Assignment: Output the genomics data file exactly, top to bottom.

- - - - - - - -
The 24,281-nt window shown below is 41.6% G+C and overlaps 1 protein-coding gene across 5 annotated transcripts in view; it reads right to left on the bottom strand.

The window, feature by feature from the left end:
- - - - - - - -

The 24,281-nt window shown below is 41.6% G+C and overlaps 1 protein-coding gene across 5 annotated transcripts in view; it reads right to left on the bottom strand.

The window, feature by feature from the left end: